It's particularly notable that in 2013, the year that certain members of the media began fighting over who could shout "Apple isn't innovating" louder and more incessantly, was the same year that Google completely failed to launch an ambitious new Android 5.0 to counter Apple's own significantly new iOS 7 release. The tech media has been curiously silent about that lack of "innovation."
Instead, Google just quietly bumped its Android platform down a notch to better work on the low end types of hardware that Android is actually shipping on. And while Apple has converted virtually all of its customers globally to iOS 7 within just a few months, Google's installed base is still overwhelmingly stuck on outdated versions of Android with known security flaws.
In 2008, it became broadly apparent to the tech industry that Symbian was an outdated platform based on yesterday's technology and lacking the resources to innovate its way into the future, a gargantuan task that was impossible for even the then still profitable Nokia and the world community of open source developers available to contribute their efforts.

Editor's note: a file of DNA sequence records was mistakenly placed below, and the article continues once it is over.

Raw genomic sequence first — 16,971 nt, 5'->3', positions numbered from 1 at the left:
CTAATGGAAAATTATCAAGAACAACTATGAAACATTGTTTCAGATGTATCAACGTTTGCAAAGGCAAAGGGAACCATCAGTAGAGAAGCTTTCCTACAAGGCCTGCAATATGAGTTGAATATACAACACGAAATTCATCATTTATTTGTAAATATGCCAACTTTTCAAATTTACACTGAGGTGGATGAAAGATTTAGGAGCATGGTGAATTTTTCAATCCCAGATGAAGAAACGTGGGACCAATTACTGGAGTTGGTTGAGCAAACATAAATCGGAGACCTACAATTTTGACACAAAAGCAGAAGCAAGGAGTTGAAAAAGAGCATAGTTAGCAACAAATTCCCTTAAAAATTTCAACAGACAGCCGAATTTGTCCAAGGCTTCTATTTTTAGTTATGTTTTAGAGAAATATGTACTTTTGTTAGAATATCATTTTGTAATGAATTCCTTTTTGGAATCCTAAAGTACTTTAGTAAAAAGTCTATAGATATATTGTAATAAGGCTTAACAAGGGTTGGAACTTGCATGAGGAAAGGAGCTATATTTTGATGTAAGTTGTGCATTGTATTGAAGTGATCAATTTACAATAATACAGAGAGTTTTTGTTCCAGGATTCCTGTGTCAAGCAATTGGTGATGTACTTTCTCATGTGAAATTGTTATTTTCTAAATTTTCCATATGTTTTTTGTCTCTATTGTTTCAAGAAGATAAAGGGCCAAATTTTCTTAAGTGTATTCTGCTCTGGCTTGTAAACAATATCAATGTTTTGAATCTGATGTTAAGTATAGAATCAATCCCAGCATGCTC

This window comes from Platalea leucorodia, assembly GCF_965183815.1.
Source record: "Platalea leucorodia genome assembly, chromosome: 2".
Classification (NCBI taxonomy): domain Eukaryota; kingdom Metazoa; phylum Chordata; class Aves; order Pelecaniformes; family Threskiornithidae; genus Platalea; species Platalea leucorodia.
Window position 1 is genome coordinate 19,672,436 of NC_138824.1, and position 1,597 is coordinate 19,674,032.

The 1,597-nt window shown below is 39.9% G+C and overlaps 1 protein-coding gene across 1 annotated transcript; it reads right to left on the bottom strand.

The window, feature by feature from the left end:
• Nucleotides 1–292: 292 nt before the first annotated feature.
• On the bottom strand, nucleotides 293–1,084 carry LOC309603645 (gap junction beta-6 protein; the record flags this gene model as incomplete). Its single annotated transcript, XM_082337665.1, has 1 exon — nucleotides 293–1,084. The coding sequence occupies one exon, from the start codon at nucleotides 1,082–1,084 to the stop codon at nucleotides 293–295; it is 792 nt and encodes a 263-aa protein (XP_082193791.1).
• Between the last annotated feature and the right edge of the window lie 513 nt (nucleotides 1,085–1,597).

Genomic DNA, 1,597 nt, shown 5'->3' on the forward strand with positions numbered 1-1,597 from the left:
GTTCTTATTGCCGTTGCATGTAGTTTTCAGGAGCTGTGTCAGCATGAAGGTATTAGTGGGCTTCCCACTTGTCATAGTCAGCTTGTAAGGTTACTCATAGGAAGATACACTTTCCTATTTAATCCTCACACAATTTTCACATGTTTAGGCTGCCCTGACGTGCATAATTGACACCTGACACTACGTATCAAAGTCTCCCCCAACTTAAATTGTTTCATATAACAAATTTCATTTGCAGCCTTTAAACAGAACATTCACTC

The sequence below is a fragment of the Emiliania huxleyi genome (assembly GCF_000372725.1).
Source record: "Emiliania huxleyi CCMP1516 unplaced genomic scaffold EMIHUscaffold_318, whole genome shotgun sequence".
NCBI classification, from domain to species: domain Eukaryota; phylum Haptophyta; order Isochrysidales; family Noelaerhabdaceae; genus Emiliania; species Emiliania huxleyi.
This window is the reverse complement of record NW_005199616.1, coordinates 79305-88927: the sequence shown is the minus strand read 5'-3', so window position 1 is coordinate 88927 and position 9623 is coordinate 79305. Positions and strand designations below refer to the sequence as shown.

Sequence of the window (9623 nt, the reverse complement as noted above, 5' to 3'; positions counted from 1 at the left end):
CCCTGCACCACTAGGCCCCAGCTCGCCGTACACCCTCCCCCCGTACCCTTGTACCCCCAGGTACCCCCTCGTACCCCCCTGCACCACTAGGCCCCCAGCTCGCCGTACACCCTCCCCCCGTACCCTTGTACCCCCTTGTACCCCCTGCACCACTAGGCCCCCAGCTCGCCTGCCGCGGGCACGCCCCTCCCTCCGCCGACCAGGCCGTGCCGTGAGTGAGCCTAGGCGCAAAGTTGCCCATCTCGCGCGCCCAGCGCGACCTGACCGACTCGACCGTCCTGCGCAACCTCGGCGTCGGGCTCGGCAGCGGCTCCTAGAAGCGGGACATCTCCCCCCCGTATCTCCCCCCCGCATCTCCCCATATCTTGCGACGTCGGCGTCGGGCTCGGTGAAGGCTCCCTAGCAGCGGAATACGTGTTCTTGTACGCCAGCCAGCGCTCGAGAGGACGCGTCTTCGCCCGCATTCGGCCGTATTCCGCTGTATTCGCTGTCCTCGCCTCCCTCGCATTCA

Five years later, it should be apparent that the troubles Symbian suffered are reappearing for Google and its Android platform based on its outdated notion of applets running on a Java-like virtual machine. Google can't roll out even its latest minor updates to more than a couple percentage points of its most active Google Play users in the space of several months. How could it possibly transition its Android installed base to a new, secure and modern mobile platform?
Comparing Android to Windows is actually not flattering
Recall that it took Microsoft half a decade to migrate its Windows 95/DOS users to a more substantial Windows NT OS foundation, and that was between 1995-2002, when Microsoft faced virtually no competition in PC operating systems. Since then, Apple has gone from a minor PC vendor to the world's largest computer maker, providing Microsoft with increasingly fierce competition.